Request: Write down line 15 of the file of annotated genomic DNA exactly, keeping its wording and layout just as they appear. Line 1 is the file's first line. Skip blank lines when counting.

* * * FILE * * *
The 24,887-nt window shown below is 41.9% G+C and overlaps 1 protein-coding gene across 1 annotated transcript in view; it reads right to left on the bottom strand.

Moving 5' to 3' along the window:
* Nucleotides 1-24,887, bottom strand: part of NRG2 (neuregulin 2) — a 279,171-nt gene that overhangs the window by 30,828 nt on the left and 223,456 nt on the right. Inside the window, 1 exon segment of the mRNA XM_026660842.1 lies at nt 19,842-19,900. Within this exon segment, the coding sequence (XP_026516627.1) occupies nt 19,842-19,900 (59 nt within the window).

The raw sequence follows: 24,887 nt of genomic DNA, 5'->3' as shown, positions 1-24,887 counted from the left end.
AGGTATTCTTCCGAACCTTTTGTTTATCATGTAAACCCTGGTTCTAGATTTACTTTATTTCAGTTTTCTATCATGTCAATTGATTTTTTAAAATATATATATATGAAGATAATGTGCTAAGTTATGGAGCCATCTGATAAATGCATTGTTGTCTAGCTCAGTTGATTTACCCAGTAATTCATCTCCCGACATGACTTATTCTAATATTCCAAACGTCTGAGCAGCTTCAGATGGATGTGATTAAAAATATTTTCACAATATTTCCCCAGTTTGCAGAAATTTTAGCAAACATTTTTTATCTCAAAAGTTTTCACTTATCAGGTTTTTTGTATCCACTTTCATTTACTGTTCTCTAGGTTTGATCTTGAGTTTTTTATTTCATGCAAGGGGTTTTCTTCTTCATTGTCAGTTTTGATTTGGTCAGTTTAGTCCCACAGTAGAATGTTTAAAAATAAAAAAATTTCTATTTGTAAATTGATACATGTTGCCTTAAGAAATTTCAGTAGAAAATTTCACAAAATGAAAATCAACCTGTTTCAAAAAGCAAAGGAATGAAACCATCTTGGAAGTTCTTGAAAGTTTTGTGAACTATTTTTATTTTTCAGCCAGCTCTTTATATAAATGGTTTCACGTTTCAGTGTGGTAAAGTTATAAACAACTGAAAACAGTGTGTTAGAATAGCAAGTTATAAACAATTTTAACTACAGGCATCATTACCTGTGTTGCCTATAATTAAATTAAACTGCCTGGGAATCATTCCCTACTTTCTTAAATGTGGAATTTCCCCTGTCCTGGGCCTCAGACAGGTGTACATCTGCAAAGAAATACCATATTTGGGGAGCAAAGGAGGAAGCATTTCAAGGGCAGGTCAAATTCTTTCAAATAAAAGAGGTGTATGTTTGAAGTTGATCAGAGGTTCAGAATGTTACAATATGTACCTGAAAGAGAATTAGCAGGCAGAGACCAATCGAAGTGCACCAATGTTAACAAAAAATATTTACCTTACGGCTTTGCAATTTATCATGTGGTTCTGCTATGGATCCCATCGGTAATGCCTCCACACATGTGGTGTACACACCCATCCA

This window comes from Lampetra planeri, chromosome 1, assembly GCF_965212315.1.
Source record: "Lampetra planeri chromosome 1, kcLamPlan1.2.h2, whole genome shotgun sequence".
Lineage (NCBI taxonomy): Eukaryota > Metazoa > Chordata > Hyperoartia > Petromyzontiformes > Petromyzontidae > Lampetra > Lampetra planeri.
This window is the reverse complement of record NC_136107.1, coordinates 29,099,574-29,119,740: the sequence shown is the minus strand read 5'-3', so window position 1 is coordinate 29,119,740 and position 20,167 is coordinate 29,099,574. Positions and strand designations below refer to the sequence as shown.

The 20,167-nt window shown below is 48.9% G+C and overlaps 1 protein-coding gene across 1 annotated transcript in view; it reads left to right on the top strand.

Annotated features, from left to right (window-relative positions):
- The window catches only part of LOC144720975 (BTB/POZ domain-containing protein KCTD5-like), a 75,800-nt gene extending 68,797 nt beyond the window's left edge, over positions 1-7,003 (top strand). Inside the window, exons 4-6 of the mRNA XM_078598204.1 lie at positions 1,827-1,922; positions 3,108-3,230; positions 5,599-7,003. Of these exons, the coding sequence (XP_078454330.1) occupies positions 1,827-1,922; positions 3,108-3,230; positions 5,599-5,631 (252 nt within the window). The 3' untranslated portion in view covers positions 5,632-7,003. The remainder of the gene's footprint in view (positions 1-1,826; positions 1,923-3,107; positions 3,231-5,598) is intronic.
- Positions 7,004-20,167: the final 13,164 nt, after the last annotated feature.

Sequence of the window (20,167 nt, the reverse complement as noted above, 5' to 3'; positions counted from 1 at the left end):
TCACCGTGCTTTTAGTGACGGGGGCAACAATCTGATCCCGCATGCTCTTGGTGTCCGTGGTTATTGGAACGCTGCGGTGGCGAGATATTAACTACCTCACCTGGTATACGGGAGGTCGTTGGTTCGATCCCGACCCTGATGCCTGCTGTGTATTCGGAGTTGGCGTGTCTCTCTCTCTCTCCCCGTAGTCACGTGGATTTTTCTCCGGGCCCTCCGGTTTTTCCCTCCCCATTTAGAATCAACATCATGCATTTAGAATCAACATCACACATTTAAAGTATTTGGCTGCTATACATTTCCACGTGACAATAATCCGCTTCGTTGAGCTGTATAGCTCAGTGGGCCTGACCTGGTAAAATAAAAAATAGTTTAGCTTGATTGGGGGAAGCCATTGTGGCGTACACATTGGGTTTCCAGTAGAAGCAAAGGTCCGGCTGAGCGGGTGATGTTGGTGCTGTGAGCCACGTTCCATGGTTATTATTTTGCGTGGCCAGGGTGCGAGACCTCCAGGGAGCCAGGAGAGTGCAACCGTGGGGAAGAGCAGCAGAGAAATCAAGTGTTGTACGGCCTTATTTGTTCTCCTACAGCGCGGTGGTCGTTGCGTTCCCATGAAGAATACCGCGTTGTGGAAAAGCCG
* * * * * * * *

TCACCGTGCTTTTAGTGACGGGGGCAACAATCTGATCCCGCATGCTCTTGGTGTCCGTGGTTATTGGAACGCTGCGGTGGCGAGATATTAACTACCTCACCTGGTATACGGGAGGTCGTTGGTTCGATCCCGACCCTGATGCCTGCTGTGTATTCGGAGTTGGCGTGTCTCTCTCTCTCTCCCCGTAGTCACGTGGATTTTTCTCCGGGCCCTCCGGTTTTTCCCTCCCCATTTAGAATCAACATCATGCATTTAGAATCAACATCACACATTTAAAGTATTTGGCTGCTATACATTTCCACGTGACAATAATCCGCTTCGTTGAGCTGTATAGCTCAGTGGGCCTGACCTGGTAAAATAAAAAATAGTTTAGCTTGATTGGGGGAAGCCATTGTGGCGTACACATTGGGTTTCCAGTAGAAGCAAAGGTCCGGCTGAGCGGGTGATGTTGGTGCTGTGAGCCACGTTCCATGGTTATTATTTTGCGTGGCCAGGGTGCGAGACCTCCAGGGAGCCAGGAGAGTGCAACCGTGGGGAAGAGCAGCAGAGAAATCAAGTGTTGTACGGCCTTATTTGTTCTCCTACAGCGCGGTGGTCGTTGCGTTCCCATGAAGAATACCGCGTTGTGGAAAAGCCG